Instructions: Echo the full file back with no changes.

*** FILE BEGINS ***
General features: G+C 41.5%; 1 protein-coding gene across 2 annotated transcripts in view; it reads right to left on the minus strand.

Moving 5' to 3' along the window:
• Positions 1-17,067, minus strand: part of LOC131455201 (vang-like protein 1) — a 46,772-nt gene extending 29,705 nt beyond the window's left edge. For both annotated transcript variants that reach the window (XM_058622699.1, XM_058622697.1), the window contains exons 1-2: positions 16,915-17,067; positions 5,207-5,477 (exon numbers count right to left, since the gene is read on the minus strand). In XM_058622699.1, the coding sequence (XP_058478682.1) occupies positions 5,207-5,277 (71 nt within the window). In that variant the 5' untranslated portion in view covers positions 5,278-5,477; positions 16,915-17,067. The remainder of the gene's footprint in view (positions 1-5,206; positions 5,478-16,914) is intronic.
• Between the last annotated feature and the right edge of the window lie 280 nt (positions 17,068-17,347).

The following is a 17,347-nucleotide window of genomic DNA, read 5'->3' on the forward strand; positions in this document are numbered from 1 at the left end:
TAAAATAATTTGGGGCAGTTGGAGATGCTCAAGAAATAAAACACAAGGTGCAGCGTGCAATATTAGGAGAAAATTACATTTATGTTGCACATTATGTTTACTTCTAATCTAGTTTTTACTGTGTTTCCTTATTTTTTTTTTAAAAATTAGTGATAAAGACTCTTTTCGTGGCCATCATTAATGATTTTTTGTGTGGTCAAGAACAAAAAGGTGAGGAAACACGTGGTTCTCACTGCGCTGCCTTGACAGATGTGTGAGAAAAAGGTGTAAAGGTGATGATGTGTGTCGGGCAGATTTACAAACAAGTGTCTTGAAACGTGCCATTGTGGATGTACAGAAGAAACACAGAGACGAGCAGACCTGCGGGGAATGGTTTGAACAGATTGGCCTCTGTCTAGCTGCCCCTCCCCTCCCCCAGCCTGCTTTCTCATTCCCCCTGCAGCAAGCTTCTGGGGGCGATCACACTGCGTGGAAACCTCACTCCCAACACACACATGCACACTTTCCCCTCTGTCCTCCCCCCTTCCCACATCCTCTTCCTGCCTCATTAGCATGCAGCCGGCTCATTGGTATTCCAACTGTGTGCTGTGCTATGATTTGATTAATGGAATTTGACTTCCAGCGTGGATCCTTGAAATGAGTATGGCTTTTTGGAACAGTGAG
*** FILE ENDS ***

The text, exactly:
General features: G+C 41.5%; 1 protein-coding gene across 2 annotated transcripts in view; it reads right to left on the minus strand.

Moving 5' to 3' along the window:
• Positions 1-17,067, minus strand: part of LOC131455201 (vang-like protein 1) — a 46,772-nt gene extending 29,705 nt beyond the window's left edge. For both annotated transcript variants that reach the window (XM_058622699.1, XM_058622697.1), the window contains exons 1-2: positions 16,915-17,067; positions 5,207-5,477 (exon numbers count right to left, since the gene is read on the minus strand). In XM_058622699.1, the coding sequence (XP_058478682.1) occupies positions 5,207-5,277 (71 nt within the window). In that variant the 5' untranslated portion in view covers positions 5,278-5,477; positions 16,915-17,067. The remainder of the gene's footprint in view (positions 1-5,206; positions 5,478-16,914) is intronic.
• Between the last annotated feature and the right edge of the window lie 280 nt (positions 17,068-17,347).

The following is a 17,347-nucleotide window of genomic DNA, read 5'->3' on the forward strand; positions in this document are numbered from 1 at the left end:
TAAAATAATTTGGGGCAGTTGGAGATGCTCAAGAAATAAAACACAAGGTGCAGCGTGCAATATTAGGAGAAAATTACATTTATGTTGCACATTATGTTTACTTCTAATCTAGTTTTTACTGTGTTTCCTTATTTTTTTTTTAAAAATTAGTGATAAAGACTCTTTTCGTGGCCATCATTAATGATTTTTTGTGTGGTCAAGAACAAAAAGGTGAGGAAACACGTGGTTCTCACTGCGCTGCCTTGACAGATGTGTGAGAAAAAGGTGTAAAGGTGATGATGTGTGTCGGGCAGATTTACAAACAAGTGTCTTGAAACGTGCCATTGTGGATGTACAGAAGAAACACAGAGACGAGCAGACCTGCGGGGAATGGTTTGAACAGATTGGCCTCTGTCTAGCTGCCCCTCCCCTCCCCCAGCCTGCTTTCTCATTCCCCCTGCAGCAAGCTTCTGGGGGCGATCACACTGCGTGGAAACCTCACTCCCAACACACACATGCACACTTTCCCCTCTGTCCTCCCCCCTTCCCACATCCTCTTCCTGCCTCATTAGCATGCAGCCGGCTCATTGGTATTCCAACTGTGTGCTGTGCTATGATTTGATTAATGGAATTTGACTTCCAGCGTGGATCCTTGAAATGAGTATGGCTTTTTGGAACAGTGAG